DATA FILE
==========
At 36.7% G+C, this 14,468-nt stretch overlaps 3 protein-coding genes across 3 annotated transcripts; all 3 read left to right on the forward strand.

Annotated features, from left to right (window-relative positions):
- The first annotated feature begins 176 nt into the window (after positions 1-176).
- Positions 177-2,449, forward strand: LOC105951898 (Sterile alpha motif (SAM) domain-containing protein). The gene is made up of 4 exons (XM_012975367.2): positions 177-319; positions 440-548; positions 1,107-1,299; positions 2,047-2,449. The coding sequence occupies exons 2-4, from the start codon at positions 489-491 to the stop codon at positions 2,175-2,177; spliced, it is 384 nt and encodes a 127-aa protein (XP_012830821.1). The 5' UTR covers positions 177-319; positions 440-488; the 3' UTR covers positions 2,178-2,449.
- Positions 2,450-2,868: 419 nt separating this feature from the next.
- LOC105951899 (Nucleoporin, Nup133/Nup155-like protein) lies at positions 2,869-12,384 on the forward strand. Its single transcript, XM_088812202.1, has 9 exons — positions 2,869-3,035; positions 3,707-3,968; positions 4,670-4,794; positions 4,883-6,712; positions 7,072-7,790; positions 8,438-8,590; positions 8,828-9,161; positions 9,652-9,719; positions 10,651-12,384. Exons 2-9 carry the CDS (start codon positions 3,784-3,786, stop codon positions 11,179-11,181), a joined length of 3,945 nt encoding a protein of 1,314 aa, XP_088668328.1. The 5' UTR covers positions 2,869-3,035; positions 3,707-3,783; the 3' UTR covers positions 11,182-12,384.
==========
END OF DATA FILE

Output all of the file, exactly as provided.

At 36.7% G+C, this 14,468-nt stretch overlaps 3 protein-coding genes across 3 annotated transcripts; all 3 read left to right on the forward strand.

Annotated features, from left to right (window-relative positions):
- The first annotated feature begins 176 nt into the window (after positions 1-176).
- Positions 177-2,449, forward strand: LOC105951898 (Sterile alpha motif (SAM) domain-containing protein). The gene is made up of 4 exons (XM_012975367.2): positions 177-319; positions 440-548; positions 1,107-1,299; positions 2,047-2,449. The coding sequence occupies exons 2-4, from the start codon at positions 489-491 to the stop codon at positions 2,175-2,177; spliced, it is 384 nt and encodes a 127-aa protein (XP_012830821.1). The 5' UTR covers positions 177-319; positions 440-488; the 3' UTR covers positions 2,178-2,449.
- Positions 2,450-2,868: 419 nt separating this feature from the next.
- LOC105951899 (Nucleoporin, Nup133/Nup155-like protein) lies at positions 2,869-12,384 on the forward strand. Its single transcript, XM_088812202.1, has 9 exons — positions 2,869-3,035; positions 3,707-3,968; positions 4,670-4,794; positions 4,883-6,712; positions 7,072-7,790; positions 8,438-8,590; positions 8,828-9,161; positions 9,652-9,719; positions 10,651-12,384. Exons 2-9 carry the CDS (start codon positions 3,784-3,786, stop codon positions 11,179-11,181), a joined length of 3,945 nt encoding a protein of 1,314 aa, XP_088668328.1. The 5' UTR covers positions 2,869-3,035; positions 3,707-3,783; the 3' UTR covers positions 11,182-12,384.